The IRS gives guidance on virtual currency, however tax treatment of non-fungible tokens (NFTs) specifically has not been addressed. NFTs are considered to have a complete life cycle. It’s life cycle includes its creation, use, sale or exchange, contribution to a charity and total loss of value. How should tax professionals treat the gains, losses or income generated from NFTs?
It is likely that NFTs will be treated as collectibles since they typically contain original works of art. Their taxable treatment will be determined on whether you are the creator of the NFT selling them in the marketplace, or if you are an investor of NFTs and you are buying and selling them. If the NFT is sold, the original owner is entitled to collect payments or receive a portion of the sales proceeds as this would be taxable income for the original owner and new owner.
Regarding NFTs and its use of the word “token”, it is considered to be an intangible asset. A purchaser using the NFT in a trade or business may be able to amortize the adjusted basis of the NFT over 15 years using the straight-line method. Any potential losses from amortization deductions would be allowed assuming the you meet all of the loss limitation rules.
Due to the nature of NFTs, they are likely to be considered noncapital assets by creators, but capital assets to other owners other than the original creator. When the creator sells or exchange an NFT, the gains or losses are treated ordinary. Gains and losses on the sale of exchange of NFTs held by owners other than creators, results in a capital gain or loss.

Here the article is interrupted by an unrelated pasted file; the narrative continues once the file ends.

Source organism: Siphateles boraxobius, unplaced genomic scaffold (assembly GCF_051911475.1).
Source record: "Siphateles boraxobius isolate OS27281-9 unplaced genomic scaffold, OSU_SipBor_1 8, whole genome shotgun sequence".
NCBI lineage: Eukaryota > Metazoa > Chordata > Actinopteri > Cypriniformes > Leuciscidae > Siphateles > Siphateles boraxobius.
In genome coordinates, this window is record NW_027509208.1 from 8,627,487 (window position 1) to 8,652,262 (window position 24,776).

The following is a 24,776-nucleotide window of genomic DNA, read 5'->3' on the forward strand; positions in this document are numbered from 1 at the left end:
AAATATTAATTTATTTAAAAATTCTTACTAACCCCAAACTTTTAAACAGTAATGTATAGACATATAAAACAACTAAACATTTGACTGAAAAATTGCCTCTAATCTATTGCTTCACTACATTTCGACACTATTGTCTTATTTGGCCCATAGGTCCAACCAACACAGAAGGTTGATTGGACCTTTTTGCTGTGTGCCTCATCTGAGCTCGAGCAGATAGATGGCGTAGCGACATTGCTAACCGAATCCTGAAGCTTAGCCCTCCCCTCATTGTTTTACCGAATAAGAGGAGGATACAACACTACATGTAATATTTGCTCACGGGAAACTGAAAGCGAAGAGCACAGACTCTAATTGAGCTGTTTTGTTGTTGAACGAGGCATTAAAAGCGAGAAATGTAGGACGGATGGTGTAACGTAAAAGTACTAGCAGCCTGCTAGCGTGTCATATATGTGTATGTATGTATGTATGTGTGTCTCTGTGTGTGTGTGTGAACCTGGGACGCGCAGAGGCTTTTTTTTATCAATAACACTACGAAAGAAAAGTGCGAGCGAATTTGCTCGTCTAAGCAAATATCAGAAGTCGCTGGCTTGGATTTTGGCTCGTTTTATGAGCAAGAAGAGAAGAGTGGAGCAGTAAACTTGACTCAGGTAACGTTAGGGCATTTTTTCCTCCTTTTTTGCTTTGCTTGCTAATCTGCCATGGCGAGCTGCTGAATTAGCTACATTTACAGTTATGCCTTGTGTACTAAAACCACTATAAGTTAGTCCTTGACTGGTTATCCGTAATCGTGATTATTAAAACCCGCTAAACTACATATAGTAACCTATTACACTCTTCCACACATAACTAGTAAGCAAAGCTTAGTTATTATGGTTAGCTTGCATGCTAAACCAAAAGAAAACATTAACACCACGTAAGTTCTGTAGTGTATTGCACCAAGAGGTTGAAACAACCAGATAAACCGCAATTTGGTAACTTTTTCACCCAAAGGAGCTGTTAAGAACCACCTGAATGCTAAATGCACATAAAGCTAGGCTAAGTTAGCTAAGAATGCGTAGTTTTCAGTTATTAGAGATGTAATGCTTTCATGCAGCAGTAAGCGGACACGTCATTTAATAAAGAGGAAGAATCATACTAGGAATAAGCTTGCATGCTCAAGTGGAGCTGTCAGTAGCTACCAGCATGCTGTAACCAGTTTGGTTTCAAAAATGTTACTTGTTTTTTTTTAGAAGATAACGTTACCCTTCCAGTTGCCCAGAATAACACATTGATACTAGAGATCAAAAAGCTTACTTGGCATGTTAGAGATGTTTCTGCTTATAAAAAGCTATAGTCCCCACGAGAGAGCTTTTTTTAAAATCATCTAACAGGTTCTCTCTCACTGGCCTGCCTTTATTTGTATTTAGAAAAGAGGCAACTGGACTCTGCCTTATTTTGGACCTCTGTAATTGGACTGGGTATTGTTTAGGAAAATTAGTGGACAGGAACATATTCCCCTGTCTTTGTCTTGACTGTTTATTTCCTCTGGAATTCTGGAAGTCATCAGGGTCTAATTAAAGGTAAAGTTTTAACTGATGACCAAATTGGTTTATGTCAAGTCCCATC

The contribution of an NFT to a qualified charitable organization gives rise to a charitable deduction. What is the deductible amount? With intangible assets, a taxpayer may deduct the fair market value of item in certain situations.
If the NFT becomes worthless by an owner who purchased it for personal reasons, there is no allowable deduction for the loss. For trade or business use, the taxpayer should be able to take a deduction for the worthless asset.
NFTs are becoming more well-known and popular. It’s important that the IRS consider providing more guidance to taxpayers and tax professionals as there is so much to grasp here and tax consequences to prepare for. Do you have any additional non-fungible tokens questions? Feel free to contact a professional at Henry+Horne.